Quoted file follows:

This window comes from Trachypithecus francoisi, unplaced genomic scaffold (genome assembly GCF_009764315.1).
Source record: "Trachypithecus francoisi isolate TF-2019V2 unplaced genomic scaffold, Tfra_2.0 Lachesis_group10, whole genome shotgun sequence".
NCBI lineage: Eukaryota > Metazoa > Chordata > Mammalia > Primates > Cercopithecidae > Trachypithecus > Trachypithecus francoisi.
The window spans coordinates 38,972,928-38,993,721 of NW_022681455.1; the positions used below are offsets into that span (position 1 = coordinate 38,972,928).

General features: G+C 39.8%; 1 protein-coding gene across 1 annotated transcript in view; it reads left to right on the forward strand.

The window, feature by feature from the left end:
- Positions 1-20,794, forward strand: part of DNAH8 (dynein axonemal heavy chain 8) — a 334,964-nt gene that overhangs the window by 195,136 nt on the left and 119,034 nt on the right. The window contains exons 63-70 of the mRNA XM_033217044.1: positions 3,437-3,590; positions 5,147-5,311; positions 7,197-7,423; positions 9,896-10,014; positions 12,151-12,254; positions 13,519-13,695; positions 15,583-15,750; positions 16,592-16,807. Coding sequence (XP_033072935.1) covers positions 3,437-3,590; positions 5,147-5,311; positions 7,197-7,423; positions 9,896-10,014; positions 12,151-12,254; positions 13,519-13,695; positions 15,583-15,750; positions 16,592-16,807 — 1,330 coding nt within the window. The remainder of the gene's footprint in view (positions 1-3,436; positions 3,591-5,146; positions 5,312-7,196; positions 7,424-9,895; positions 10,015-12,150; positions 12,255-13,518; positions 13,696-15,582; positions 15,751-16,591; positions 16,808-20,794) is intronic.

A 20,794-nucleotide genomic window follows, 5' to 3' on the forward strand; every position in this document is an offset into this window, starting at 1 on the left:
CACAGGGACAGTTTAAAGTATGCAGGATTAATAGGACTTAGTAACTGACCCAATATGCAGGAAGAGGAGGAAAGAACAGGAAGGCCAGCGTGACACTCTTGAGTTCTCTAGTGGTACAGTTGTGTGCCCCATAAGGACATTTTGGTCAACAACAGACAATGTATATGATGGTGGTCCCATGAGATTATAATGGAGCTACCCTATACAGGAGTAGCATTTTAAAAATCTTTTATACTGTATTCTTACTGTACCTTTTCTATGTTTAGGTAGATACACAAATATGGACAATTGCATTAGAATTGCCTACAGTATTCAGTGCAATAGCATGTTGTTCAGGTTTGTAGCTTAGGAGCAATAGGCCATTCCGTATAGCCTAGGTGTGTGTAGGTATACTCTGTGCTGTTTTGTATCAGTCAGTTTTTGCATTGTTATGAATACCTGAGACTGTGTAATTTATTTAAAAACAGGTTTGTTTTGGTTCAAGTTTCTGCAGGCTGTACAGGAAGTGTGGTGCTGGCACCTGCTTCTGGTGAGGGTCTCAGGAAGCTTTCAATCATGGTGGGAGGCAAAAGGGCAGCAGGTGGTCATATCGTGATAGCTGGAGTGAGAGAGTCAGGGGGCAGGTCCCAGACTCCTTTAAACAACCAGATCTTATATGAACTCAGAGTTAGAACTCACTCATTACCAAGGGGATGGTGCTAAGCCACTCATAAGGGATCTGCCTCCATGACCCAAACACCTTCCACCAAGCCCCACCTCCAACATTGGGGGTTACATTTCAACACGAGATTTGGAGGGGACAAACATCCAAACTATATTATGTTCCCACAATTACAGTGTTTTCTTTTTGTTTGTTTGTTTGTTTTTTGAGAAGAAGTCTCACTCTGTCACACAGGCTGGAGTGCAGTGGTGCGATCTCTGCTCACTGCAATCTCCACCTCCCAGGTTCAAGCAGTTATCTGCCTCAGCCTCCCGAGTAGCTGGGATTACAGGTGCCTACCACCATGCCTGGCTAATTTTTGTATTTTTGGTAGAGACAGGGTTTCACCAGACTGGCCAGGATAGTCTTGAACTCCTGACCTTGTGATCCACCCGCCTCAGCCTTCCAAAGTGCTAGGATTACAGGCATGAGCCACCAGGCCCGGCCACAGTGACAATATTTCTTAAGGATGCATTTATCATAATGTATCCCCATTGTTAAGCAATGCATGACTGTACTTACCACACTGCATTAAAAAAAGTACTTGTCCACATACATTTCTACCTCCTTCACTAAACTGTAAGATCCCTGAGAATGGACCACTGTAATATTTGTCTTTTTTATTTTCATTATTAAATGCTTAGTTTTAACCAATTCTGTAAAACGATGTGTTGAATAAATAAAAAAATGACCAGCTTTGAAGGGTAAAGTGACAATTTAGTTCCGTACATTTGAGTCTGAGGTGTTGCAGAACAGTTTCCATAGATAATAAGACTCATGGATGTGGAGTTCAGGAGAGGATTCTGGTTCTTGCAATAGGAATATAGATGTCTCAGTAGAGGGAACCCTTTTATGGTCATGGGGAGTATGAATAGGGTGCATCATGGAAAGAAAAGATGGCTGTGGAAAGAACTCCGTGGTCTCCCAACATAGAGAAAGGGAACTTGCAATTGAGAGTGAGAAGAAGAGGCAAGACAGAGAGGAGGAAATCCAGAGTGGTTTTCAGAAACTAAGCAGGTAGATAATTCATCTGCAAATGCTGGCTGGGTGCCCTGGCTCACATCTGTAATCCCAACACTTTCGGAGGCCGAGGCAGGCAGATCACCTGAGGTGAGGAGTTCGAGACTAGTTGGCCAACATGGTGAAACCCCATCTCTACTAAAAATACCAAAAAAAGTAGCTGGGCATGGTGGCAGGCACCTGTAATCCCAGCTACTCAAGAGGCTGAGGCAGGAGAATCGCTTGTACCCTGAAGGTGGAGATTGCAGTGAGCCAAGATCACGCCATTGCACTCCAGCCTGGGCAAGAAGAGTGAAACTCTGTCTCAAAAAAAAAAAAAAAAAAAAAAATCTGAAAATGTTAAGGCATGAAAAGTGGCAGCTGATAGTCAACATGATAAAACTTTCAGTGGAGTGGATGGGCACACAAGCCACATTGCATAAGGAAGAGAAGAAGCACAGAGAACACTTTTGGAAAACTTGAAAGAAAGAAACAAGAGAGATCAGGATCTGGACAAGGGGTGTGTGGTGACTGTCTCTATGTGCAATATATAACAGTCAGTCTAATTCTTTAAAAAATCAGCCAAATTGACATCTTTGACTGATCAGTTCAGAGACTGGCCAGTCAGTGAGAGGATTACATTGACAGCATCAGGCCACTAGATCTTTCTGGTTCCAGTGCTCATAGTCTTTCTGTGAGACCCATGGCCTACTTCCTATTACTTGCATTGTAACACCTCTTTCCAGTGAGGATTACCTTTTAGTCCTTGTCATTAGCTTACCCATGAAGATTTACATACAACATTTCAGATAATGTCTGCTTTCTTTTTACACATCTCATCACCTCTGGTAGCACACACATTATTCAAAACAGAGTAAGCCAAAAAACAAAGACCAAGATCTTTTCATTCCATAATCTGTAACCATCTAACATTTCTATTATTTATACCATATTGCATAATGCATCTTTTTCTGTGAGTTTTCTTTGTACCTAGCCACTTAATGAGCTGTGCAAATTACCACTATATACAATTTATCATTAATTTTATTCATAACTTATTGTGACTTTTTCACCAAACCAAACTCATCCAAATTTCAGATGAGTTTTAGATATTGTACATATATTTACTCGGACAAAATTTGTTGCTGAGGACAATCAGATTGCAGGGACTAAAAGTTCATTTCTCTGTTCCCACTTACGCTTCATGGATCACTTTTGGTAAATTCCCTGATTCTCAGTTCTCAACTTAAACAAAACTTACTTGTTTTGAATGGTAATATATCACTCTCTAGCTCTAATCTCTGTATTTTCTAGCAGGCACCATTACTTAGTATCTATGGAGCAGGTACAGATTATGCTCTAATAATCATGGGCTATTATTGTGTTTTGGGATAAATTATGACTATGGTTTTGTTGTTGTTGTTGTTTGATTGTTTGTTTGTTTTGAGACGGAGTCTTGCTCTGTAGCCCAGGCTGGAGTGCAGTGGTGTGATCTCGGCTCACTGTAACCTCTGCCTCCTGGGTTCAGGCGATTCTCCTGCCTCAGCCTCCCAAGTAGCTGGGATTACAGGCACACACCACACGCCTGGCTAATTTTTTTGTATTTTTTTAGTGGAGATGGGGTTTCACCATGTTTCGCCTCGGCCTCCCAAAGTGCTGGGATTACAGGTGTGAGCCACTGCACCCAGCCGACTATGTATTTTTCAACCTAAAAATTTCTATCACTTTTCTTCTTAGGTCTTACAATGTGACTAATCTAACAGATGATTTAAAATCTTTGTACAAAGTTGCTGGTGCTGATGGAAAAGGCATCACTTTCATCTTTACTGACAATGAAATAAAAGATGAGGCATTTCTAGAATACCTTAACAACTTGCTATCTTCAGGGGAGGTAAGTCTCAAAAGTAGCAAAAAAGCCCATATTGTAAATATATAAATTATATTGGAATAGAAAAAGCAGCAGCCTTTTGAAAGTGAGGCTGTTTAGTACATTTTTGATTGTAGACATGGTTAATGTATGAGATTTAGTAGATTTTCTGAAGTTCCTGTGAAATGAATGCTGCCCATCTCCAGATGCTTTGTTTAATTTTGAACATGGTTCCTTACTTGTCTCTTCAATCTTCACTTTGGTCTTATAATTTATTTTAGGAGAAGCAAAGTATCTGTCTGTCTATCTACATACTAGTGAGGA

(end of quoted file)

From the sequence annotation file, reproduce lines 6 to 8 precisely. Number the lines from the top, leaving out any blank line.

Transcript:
The window, feature by feature from the left end:
- Positions 1-20,794, forward strand: part of DNAH8 (dynein axonemal heavy chain 8) — a 334,964-nt gene that overhangs the window by 195,136 nt on the left and 119,034 nt on the right. The window contains exons 63-70 of the mRNA XM_033217044.1: positions 3,437-3,590; positions 5,147-5,311; positions 7,197-7,423; positions 9,896-10,014; positions 12,151-12,254; positions 13,519-13,695; positions 15,583-15,750; positions 16,592-16,807. Coding sequence (XP_033072935.1) covers positions 3,437-3,590; positions 5,147-5,311; positions 7,197-7,423; positions 9,896-10,014; positions 12,151-12,254; positions 13,519-13,695; positions 15,583-15,750; positions 16,592-16,807 — 1,330 coding nt within the window. The remainder of the gene's footprint in view (positions 1-3,436; positions 3,591-5,146; positions 5,312-7,196; positions 7,424-9,895; positions 10,015-12,150; positions 12,255-13,518; positions 13,696-15,582; positions 15,751-16,591; positions 16,808-20,794) is intronic.

A 20,794-nucleotide genomic window follows, 5' to 3' on the forward strand; every position in this document is an offset into this window, starting at 1 on the left: